There's no letup in South Asia's misery. The regions devastated by a surging sea are now drenched by torrential rains that are triggering flash floods in Sri Lanka. The death toll is expected to hit 150,000.
A deluge of water once again swept across tsunami devastated areas of Southeast Asia, this time flash floods caused by relentless rains.
In Sri Lanka, main roads were shut down leaving aid workers helpless and frustrated, unable to get through with badly needed supplies.
"It's another calamity we hadn't expected," said Irene Fraser with Save the Children.
Japan upped its aid to $500 million on Saturday, and the U.S. military launched one of the biggest relief missions in its history. Approximately 1,500 marines will be mobilized, many of them to Sri Lanka where the death toll is upward of 25,000 people.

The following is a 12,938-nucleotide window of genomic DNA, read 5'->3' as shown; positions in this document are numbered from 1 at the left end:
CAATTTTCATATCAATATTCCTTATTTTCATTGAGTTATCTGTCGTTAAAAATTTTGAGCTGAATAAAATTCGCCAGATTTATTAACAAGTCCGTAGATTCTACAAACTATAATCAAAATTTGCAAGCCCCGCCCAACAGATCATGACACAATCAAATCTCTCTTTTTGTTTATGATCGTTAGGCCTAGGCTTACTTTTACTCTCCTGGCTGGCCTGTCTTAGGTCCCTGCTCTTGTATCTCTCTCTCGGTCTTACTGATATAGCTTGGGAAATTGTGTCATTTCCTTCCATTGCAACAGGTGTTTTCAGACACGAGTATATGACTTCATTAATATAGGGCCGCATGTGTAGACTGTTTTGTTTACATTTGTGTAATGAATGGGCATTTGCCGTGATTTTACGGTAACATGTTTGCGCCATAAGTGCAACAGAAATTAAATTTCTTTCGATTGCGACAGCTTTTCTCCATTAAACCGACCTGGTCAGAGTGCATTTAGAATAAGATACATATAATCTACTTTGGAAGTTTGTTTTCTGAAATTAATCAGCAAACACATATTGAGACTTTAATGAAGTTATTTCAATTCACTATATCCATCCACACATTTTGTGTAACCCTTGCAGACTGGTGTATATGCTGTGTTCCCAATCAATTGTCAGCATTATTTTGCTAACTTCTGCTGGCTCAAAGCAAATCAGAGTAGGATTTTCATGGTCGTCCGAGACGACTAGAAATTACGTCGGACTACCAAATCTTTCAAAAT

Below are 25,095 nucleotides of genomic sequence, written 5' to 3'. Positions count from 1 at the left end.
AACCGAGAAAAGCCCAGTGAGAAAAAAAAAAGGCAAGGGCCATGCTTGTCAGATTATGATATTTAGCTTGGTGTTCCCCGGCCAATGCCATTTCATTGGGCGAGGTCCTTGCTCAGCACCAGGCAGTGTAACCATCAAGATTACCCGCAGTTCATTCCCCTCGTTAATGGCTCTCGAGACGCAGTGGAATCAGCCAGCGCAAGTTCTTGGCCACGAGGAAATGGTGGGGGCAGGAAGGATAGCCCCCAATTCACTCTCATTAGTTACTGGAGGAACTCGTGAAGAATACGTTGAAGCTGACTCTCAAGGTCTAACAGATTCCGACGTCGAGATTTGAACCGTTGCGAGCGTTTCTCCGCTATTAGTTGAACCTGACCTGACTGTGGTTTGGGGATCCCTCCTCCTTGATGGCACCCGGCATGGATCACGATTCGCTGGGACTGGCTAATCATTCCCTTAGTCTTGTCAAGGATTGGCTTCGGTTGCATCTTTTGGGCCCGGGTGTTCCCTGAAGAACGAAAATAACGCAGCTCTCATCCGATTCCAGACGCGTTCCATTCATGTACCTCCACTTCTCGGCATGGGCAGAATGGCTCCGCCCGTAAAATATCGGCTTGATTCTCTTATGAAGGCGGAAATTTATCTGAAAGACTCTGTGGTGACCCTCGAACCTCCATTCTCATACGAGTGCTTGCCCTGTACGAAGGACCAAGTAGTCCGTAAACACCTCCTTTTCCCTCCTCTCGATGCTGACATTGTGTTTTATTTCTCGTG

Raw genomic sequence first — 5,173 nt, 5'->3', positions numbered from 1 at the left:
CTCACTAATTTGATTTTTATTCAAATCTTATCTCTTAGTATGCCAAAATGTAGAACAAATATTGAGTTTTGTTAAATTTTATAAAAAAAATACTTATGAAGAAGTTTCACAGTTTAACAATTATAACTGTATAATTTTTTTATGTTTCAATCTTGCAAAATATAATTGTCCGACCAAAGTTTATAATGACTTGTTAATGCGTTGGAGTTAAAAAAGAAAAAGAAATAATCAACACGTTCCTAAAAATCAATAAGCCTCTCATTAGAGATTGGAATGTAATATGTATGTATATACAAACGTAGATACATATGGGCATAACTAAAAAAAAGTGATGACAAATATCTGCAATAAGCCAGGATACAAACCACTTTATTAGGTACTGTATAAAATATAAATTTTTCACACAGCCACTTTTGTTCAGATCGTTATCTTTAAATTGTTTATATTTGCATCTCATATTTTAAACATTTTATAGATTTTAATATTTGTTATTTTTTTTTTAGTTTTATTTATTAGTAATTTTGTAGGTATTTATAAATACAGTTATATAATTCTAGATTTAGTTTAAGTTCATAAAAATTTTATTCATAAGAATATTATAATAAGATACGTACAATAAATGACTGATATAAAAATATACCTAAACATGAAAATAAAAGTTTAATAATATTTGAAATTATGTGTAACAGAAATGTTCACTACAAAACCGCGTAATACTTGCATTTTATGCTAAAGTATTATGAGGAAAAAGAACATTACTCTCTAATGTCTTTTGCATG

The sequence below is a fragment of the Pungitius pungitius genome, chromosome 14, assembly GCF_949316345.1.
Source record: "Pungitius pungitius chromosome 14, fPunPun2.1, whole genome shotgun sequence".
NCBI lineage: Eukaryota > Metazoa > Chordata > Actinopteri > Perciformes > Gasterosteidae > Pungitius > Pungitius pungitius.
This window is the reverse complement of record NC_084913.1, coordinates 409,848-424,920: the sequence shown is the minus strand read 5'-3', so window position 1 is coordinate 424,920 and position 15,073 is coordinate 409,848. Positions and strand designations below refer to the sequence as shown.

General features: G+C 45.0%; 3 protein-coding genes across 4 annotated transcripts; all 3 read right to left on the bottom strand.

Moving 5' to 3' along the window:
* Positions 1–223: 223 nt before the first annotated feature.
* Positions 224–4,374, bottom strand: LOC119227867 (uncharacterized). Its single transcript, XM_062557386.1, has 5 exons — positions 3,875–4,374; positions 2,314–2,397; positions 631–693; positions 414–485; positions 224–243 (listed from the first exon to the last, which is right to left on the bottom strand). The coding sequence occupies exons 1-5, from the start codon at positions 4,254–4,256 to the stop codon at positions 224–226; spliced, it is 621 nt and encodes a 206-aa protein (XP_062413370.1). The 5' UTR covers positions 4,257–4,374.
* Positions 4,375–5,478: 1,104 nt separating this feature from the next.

"It's an overwhelming scope; add to that infrastructure destruction, it’s an incredibly difficult task," said U.S. ambassador to Sri Lanka, Jeffrey Lunstead.
A majority of fatalities are in Indonesia where aftershocks continue, including one which measured 6.5 in Sumatra.
"Right now we are in the very short-term business of trying to get food, medicine and water to people who are in desperate need," shared B. Lynn Pascoe, U.S. ambassador to Indonesia.
Seahawk helicopters dropped boxes of food, medicine, blankets and water, supplies previously stuck in warehouses due to logistics or simply a lack of manpower.
On the first day of 2005, President Bush spoke of the natural disaster as a great human tragedy, saying the carnage is of a scale that defies comprehension. He signed a proclamation calling for U.S. flags to be flown at half staff this week, a week in which no matter how large the relief effort, the carnage is sure to increase.
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